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Hey! I'm Jo I'm 33 and based in London.


I've commented on a few posts previously and intended to write my intro... so here I am (albeit a little late!)


I love CrossFit; I was in the gym on a Thursday morning at 6 am in early January and we'd just finished doing pull-ups. All of a sudden I had this rush from the back of my neck over the top of my head to my forehead, my hearing went funny, I lost my balance, I felt nauseous and as if I was about to pass out.


I tried to crouch low to the ground (thinking I was going to faint) but it didn't stop and I stumbled to the corner of the room where the coach came to help me. My body was shaking and my heart rate on my watch was at 128bpm and increasing.


Lying on the floor seemed to help and someone in the gym gave me a few sweets, thinking I had low blood sugar (after all it was 6am in the morning) but after some time on the floor I tried to get up again, the colour drained from my face and I felt like I just needed to be horizontal. I wanted to go home and sleep it off, but my friends in the gym took me to A&E. The car journey was only 8 minutes, but it felt like the longest journey.


I lay on the floor in the A&E waiting room and was eventually seen by a nurse - the rest is a bit of a blur, I had a CT scan that confirmed a bleed on the right side of my brain and I started vomiting. After a second CT scan (with dye) I convulsed whilst vomiting and came round with vomit all over me.


I felt that this was my low point, but things seemed to get better after this - my body stopped shaking and I felt less pain with the intravenous morphine and anti-sickness. The CT scan came back clear of any bulges in my vessels, so I was told it was probably a weak blood vessel that burst, but I was transferred by ambulance to a specialist hospital for in-person review.


I had no surgical intervention. I waited all day in A&E for a bed on the neurosurgery ward and had to wait for an angiogram the next day and in the meantime, I started taking Nipodomine. My friend from the gym stayed with me the whole day until my mum arrived - she had googled 'subarachnoid haemorrhage' without me knowing and refused to leave my side. I don't know what I'd have done without her!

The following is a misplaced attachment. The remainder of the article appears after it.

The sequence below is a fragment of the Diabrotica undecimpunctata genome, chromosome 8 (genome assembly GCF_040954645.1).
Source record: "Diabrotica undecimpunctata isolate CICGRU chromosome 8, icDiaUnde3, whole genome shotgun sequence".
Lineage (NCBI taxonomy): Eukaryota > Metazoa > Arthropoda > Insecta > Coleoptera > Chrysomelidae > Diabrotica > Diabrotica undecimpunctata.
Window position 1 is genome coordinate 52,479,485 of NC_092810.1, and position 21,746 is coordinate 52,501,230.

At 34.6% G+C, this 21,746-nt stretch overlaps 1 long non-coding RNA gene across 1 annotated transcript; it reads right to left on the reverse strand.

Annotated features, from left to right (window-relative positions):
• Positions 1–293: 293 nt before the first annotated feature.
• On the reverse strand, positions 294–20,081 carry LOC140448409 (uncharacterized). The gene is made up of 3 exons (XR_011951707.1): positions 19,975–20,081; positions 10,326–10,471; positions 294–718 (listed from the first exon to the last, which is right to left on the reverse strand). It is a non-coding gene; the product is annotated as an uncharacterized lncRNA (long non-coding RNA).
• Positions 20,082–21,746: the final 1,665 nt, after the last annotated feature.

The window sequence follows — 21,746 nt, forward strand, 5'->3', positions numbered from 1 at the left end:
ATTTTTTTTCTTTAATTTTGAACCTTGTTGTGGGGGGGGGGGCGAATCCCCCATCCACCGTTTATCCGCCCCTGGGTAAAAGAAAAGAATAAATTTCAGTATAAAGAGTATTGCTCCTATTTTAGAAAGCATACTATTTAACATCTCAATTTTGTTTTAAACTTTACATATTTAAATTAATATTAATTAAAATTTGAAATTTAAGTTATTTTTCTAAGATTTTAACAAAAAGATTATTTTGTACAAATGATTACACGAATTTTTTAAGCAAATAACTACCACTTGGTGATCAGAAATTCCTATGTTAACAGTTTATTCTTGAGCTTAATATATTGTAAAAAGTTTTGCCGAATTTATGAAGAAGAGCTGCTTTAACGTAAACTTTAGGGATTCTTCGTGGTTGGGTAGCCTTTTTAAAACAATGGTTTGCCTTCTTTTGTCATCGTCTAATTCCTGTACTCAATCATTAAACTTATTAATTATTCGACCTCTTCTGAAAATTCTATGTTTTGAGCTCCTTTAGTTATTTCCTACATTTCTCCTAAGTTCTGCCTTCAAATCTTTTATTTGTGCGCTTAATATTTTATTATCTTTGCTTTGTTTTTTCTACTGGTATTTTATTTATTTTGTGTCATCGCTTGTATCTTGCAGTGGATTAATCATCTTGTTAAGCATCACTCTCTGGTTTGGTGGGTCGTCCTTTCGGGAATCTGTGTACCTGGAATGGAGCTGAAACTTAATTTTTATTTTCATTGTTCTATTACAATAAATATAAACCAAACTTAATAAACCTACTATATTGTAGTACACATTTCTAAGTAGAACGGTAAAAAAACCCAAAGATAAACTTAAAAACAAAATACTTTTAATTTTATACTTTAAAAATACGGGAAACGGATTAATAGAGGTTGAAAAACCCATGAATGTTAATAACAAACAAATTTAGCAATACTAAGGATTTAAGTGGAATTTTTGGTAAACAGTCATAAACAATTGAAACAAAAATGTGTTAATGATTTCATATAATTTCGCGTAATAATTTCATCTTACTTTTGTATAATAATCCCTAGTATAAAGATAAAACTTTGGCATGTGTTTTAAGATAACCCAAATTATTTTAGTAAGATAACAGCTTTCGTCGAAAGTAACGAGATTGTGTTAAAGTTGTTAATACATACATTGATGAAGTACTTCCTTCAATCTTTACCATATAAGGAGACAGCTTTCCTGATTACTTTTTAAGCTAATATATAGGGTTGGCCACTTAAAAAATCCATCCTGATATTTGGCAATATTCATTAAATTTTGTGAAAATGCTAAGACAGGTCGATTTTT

Friday morning I was woken up at 6am and told to 'prep for theatre.' This was a rather scary thought. I was nil by mouth, I hadn't eaten properly since Wednesday evening and it seemed that the thought of eating helped me to get through! I'd not long bought my first property (solo) and, with thoughts running through my head, I brain dumped everything to my mum in a text message (my poor mum.)


The angiogram was around lunchtime. The nurses were so nice and the radiologist told me that he would let me know straight away if he could see anything, which he couldn't and the consultant confirmed this to me later in the evening.


I found the angiogram to be the weirdest experience, not knowing if my head was attached to my body was definitely an extraordinary feeling! I slept most of the time that I was in hospital - the eye mask and ear plugs that my friend brought to me in my hospital bag were everything I needed.


I was discharged on the Monday and left hospital armed with a brain injury leaflet and paracetamol. My mum stayed with me for two weeks following this. I'm not going to lie, I was SO apprehensive when leaving the hospital, I just couldn't comprehend what had happened.


The sciatic pain, which everyone seems to encounter due to the blood following centre of gravity and irritating surrounding nerves, started immediately after leaving hospital but this only lasted for about a week or so along with what I can only describe as flashing head pain, which was mostly during the night.


I only took paracetamol regularly for around a week. I started to feel more normal within 2 - 3 weeks, but I had lingering issues including: